Now, if the pandemic really does start to recede, it’s hard to find any natural reasons for rates to be so low (aside from the fact that unemployment remains a major problem in the wake of the recession and may not be on the way. able to recover as quickly as the overall economy). On the other hand, the Fed has said it has no plans to end its $ 120 billion-per-month bond buying program anytime soon, and is forecasting the next rate hike not. in months, but in years. This could ultimately slow the rally in yields, but we’ll have to wait and see.

Which brings us to Fed policy. The next federal open market committee is approaching March 16-17, and the market is not expecting any rate changes. However, looking further ahead, there is a slight stir in what has been a very lackluster rate outlook for the past year. The federal funds rate has been in the target range of 0 to 0.25% since the early days of the pandemic, with little sign that it is heading anywhere anytime soon.

The federal funds futures market is starting to show signs of life. At the end of February, the CME Group
The FedWatch tool predicted an 8% chance of a rate hike by June. While this is not a material probability, it is what we often see when the sentiment for rates begins to change. A few weeks ago, the futures markets valued a zero percent probability of any rate move in 2021.

It is currently 90% or more certain that rates will stay at zero, depending on the expectations of the futures market. That’s not to say the Fed is out of bullets. If the central bank is worried about overheating, it could most likely signal it by suggesting it is considering a slowdown in bond purchases. The Fed doesn’t need to specify a time or a date, only to say it’s on the radar, and it would likely slow the stock market down. Fear of this could play into market struggles in late February.

That said, it seems highly unlikely that the Fed will do anything so dramatic at its March meeting, given that the pandemic still has much of the country stranded. Recent weather conditions may also have adversely affected economic growth and vaccine distribution. Fed Chairman Jerome Powell, in his comments to Congress in late February, did not allude to any change in the central bank’s accommodative strategy. The Fed meeting is still two weeks away, so we’ll see if anything looks different by then.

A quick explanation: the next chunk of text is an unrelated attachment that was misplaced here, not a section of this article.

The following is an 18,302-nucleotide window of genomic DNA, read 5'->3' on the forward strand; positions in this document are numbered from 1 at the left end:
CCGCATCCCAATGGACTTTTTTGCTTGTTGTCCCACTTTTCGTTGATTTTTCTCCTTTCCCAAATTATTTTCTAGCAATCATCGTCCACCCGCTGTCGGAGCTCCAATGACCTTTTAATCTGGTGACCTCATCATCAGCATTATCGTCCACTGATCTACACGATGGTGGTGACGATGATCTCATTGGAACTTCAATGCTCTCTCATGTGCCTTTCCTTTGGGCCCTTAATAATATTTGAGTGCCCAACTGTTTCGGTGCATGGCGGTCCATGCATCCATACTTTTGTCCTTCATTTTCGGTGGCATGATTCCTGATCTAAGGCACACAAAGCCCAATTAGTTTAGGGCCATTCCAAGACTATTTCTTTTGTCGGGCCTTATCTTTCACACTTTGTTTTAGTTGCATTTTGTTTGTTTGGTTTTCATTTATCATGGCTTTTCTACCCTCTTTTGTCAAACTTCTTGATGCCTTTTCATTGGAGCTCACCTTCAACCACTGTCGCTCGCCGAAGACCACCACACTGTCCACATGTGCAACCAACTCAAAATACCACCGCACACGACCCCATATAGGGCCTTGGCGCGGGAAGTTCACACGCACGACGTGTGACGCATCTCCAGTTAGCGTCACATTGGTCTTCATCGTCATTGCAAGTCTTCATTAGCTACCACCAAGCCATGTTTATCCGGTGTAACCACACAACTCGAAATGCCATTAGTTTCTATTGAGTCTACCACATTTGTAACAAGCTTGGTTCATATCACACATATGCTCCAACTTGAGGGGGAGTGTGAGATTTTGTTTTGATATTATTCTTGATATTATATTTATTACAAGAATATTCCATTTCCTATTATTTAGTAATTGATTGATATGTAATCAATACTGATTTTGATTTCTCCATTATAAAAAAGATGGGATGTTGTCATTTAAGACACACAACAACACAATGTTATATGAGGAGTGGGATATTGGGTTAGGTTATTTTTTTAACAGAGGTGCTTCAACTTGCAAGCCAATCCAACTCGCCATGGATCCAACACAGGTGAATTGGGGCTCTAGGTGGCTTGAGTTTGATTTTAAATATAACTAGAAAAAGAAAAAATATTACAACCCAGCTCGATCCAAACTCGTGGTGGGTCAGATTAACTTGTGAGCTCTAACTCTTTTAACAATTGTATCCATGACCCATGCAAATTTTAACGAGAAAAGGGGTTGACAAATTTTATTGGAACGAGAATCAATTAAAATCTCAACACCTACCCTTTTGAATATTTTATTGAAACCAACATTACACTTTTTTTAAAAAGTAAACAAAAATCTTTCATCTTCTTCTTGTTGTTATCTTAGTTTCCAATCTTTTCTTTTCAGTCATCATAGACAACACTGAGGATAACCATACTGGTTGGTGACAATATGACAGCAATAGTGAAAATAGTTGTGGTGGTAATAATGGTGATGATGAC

Inject more optimism – literally

Vaccinations could be a good way to monitor the chances of the economy ebbing this spring, so to speak. About 63 million doses of the vaccine had been injected by the end of February, reaching 13% of Americans, the The Bharat Express News reported, and the pace is about to pick up. About 145 million doses have been set for delivery in the next five and a half weeks, the TBEN reported on February 22, with an additional 200 million at the end of May and 200 million at the end of July.

These figures don’t even include any contributions from Johnson & Johnson
(JNJ), which could get approval for its single-dose vaccine in March. That approval, if it comes, could instill some optimism on Wall Street.

Right now, it looks like the stock market could use that optimism. Although the main indices remain close to their all-time highs, the end of February saw difficulties emerge. We have already talked about one of the reasons, which is that higher yields weigh on tech stocks.

Dogs Growth Stocks Contest

Higher yields could weigh in other ways as well. They could worry investors about rising costs of borrowing for consumers, which could dampen any recovery from the recession. Or people might worry about higher yields attracting investors to fixed income securities, where yields are still low but now more competitive with the yields of some of the so-called ‘bond proxy’ sectors like utilities and commodities.

This shift to fixed income or other places (like bitcoin) could explain why Tech struggled in late February. There might also be a small profit taking going on. It doesn’t necessarily mean that people are going into higher yielding investments, just that they see other areas of the market that they might want to get into after a nice two year period.

Remember, we’ve been here before. The Nasdaq 100
(NDX), which is dominated by the biggest tech companies, experienced rough September and October before picking up speed as the holidays approach. Technology has those kinds of stretches sometimes where things go wrong, but recent technology downturns haven’t lasted too long.

No one has gotten rich in fade technology the past couple of years, but we were recently at all-time highs and they had an amazing run. You need to take a step back from time to time.

TD Ameritrade® reviews for educational purposes only. SIPC member.